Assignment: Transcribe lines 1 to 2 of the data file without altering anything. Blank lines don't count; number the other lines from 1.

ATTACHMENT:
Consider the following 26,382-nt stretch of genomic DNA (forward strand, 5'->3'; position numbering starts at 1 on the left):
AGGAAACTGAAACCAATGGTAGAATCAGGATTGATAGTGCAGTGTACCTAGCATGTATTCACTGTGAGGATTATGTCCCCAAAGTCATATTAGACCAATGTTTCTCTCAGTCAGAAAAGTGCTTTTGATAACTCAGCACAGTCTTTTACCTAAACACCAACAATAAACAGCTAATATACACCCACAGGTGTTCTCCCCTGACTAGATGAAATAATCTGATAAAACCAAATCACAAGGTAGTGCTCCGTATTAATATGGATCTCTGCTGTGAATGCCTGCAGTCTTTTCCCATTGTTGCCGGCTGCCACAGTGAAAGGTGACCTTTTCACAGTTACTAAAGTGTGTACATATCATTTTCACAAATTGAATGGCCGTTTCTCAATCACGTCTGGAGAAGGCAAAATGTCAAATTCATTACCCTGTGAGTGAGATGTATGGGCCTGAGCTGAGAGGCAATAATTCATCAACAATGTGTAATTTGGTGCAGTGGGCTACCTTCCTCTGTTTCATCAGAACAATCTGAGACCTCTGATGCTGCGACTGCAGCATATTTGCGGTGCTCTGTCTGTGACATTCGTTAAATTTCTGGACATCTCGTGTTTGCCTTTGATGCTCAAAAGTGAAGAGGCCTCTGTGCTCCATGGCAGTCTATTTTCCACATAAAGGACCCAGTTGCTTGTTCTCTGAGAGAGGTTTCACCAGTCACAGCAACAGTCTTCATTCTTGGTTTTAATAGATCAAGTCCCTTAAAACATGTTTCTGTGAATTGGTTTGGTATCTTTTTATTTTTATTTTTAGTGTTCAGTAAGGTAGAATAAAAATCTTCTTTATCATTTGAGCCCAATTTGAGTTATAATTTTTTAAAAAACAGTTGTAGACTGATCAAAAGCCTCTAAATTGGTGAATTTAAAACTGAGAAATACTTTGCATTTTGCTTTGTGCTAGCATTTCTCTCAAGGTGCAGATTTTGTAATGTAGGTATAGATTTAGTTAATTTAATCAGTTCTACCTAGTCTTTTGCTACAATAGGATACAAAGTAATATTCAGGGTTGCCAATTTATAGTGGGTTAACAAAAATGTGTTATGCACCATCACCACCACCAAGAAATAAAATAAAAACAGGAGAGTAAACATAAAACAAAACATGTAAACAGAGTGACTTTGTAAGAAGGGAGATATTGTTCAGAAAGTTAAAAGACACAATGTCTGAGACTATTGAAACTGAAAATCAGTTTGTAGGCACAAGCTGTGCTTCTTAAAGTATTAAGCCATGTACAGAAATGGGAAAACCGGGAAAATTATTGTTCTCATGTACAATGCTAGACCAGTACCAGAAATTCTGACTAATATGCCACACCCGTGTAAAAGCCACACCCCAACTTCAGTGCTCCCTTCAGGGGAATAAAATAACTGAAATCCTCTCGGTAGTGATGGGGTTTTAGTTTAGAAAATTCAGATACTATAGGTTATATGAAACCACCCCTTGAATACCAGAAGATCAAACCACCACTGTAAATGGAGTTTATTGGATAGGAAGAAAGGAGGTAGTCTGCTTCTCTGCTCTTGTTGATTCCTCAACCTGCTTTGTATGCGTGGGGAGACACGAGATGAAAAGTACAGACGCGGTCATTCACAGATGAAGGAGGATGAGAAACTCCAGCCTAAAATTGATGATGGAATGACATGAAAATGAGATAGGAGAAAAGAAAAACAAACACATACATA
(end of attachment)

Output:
Consider the following 26,382-nt stretch of genomic DNA (forward strand, 5'->3'; position numbering starts at 1 on the left):
AGGAAACTGAAACCAATGGTAGAATCAGGATTGATAGTGCAGTGTACCTAGCATGTATTCACTGTGAGGATTATGTCCCCAAAGTCATATTAGACCAATGTTTCTCTCAGTCAGAAAAGTGCTTTTGATAACTCAGCACAGTCTTTTACCTAAACACCAACAATAAACAGCTAATATACACCCACAGGTGTTCTCCCCTGACTAGATGAAATAATCTGATAAAACCAAATCACAAGGTAGTGCTCCGTATTAATATGGATCTCTGCTGTGAATGCCTGCAGTCTTTTCCCATTGTTGCCGGCTGCCACAGTGAAAGGTGACCTTTTCACAGTTACTAAAGTGTGTACATATCATTTTCACAAATTGAATGGCCGTTTCTCAATCACGTCTGGAGAAGGCAAAATGTCAAATTCATTACCCTGTGAGTGAGATGTATGGGCCTGAGCTGAGAGGCAATAATTCATCAACAATGTGTAATTTGGTGCAGTGGGCTACCTTCCTCTGTTTCATCAGAACAATCTGAGACCTCTGATGCTGCGACTGCAGCATATTTGCGGTGCTCTGTCTGTGACATTCGTTAAATTTCTGGACATCTCGTGTTTGCCTTTGATGCTCAAAAGTGAAGAGGCCTCTGTGCTCCATGGCAGTCTATTTTCCACATAAAGGACCCAGTTGCTTGTTCTCTGAGAGAGGTTTCACCAGTCACAGCAACAGTCTTCATTCTTGGTTTTAATAGATCAAGTCCCTTAAAACATGTTTCTGTGAATTGGTTTGGTATCTTTTTATTTTTATTTTTAGTGTTCAGTAAGGTAGAATAAAAATCTTCTTTATCATTTGAGCCCAATTTGAGTTATAATTTTTTAAAAAACAGTTGTAGACTGATCAAAAGCCTCTAAATTGGTGAATTTAAAACTGAGAAATACTTTGCATTTTGCTTTGTGCTAGCATTTCTCTCAAGGTGCAGATTTTGTAATGTAGGTATAGATTTAGTTAATTTAATCAGTTCTACCTAGTCTTTTGCTACAATAGGATACAAAGTAATATTCAGGGTTGCCAATTTATAGTGGGTTAACAAAAATGTGTTATGCACCATCACCACCACCAAGAAATAAAATAAAAACAGGAGAGTAAACATAAAACAAAACATGTAAACAGAGTGACTTTGTAAGAAGGGAGATATTGTTCAGAAAGTTAAAAGACACAATGTCTGAGACTATTGAAACTGAAAATCAGTTTGTAGGCACAAGCTGTGCTTCTTAAAGTATTAAGCCATGTACAGAAATGGGAAAACCGGGAAAATTATTGTTCTCATGTACAATGCTAGACCAGTACCAGAAATTCTGACTAATATGCCACACCCGTGTAAAAGCCACACCCCAACTTCAGTGCTCCCTTCAGGGGAATAAAATAACTGAAATCCTCTCGGTAGTGATGGGGTTTTAGTTTAGAAAATTCAGATACTATAGGTTATATGAAACCACCCCTTGAATACCAGAAGATCAAACCACCACTGTAAATGGAGTTTATTGGATAGGAAGAAAGGAGGTAGTCTGCTTCTCTGCTCTTGTTGATTCCTCAACCTGCTTTGTATGCGTGGGGAGACACGAGATGAAAAGTACAGACGCGGTCATTCACAGATGAAGGAGGATGAGAAACTCCAGCCTAAAATTGATGATGGAATGACATGAAAATGAGATAGGAGAAAAGAAAAACAAACACATACATA